What’s In a Name …

… Plenty, if you are trying to wish someone the best during the holidays. In the politically-correct ( PC ) world we live in, the very act of wishing some well during the holidays has become a topic of controversy and conjecture.

You know what I am talking about — the words “Merry Christmas”. A simple and joyous phrase has become the focal point of a national controversy. Prior to this year, some stores would not even let their employees utter these two seemingly innocent words. Fox News calls it a “war of Christmas”. I wouldn’t go that far, but this has gotten a little out of hand — and an example in my office here at channel 4 illustrates this insanity.
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A local newspaper was looking for photos of various channel 4 personalities sitting on Santa’s lap as children for a feature. The memo we received asked for these “Christmas” photos and then, at the end, featured a line that went something like this: If you don’t celebrate Christmas, please forgive me for offending you.

“Offending”? Has it gotten that bad that people cannot make a simple request for a holiday photo without “offending” someone? The same has occurred with other items such as a charity in another state turning down free dolls for kids because some of the dolls were Jesus Christ.

Hey folks, it’s time for a reality check and time to get real. I’m not offended when someone wishes me a “Happy Saint Patty’s Day” and I’m not Irish. I don’t throw a hissy fit when people talk about Mother’s Day — even though I should being that I’m a man. The point is no one is trying to offended Jews, Muslims or any other group when they happen to say “Merry Christmas”.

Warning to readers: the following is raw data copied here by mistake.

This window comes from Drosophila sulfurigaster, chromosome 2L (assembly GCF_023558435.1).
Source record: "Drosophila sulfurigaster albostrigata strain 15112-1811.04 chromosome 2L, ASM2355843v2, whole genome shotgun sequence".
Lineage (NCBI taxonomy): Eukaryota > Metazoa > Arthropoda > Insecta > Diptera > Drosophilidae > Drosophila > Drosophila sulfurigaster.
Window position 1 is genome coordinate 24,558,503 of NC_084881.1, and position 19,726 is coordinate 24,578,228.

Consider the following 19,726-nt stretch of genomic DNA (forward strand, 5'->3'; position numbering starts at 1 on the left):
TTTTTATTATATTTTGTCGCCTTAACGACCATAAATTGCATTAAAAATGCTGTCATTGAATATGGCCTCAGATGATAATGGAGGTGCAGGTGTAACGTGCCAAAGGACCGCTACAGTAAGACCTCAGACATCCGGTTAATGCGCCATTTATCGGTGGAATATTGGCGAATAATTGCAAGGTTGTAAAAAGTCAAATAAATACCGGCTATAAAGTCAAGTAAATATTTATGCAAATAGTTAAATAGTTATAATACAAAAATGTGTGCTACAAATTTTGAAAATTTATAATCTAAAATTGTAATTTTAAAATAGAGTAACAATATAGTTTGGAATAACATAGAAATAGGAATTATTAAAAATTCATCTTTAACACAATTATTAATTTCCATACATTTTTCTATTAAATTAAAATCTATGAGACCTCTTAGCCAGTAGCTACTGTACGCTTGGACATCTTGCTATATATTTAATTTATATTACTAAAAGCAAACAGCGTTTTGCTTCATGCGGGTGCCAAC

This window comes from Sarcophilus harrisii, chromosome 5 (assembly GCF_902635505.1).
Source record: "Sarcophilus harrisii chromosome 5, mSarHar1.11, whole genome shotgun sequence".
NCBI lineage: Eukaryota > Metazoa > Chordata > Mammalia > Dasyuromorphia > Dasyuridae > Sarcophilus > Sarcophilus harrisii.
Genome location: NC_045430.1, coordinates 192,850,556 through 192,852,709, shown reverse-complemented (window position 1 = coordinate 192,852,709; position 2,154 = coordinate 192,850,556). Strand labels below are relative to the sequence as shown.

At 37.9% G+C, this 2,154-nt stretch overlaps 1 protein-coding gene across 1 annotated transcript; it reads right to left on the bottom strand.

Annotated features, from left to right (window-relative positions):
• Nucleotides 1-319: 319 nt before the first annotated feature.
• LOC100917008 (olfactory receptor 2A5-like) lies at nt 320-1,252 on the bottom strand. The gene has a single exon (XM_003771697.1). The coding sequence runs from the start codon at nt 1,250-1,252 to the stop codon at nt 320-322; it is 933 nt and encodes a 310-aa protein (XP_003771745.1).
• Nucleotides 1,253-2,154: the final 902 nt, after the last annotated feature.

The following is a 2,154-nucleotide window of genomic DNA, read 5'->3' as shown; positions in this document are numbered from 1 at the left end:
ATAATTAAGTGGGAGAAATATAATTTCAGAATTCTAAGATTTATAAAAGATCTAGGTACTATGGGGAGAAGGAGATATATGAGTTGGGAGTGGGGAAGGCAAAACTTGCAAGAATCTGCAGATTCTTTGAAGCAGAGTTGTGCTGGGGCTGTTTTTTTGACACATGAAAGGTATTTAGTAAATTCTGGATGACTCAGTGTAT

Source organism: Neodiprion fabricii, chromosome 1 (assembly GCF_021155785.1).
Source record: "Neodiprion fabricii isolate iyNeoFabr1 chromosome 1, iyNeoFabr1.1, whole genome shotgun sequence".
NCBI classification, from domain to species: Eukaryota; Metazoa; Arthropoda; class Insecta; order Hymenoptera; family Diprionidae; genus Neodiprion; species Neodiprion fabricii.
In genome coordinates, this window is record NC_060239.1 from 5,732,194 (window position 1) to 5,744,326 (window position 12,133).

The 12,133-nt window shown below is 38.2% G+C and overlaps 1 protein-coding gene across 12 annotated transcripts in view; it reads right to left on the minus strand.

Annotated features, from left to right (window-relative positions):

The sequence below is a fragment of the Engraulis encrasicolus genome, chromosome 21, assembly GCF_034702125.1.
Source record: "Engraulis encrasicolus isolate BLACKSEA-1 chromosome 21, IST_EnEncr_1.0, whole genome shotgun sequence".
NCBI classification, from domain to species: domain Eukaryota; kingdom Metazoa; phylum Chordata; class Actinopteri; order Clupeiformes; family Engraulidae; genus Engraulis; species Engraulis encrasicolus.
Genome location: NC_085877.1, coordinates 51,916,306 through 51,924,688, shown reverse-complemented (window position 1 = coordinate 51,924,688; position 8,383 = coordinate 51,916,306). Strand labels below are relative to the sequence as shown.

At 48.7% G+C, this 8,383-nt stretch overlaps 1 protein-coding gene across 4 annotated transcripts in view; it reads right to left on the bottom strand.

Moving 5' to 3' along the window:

People who say it are only trying to extend warm wishes and if they have ask what faith you follow before asking, then the spirit of the season seems lost. If I know in advance, of course I will say “Happy Hanukkah” or ” Happy Kwanzaa”. But people, when someone says the “N-word” in my presence, I’m offended. If someone wishes me a “Happy Hanukkah” I understand.

Let’s all lighten up and enjoy the spirit of the season — no matter what faith we follow. Still, so I don’t offend anyone, I wish you and yours a “MerryChristmasHappyHanukkahHappy KwanzaaHappyHolidaysSeasonGreetings”. I think that covers everyone.

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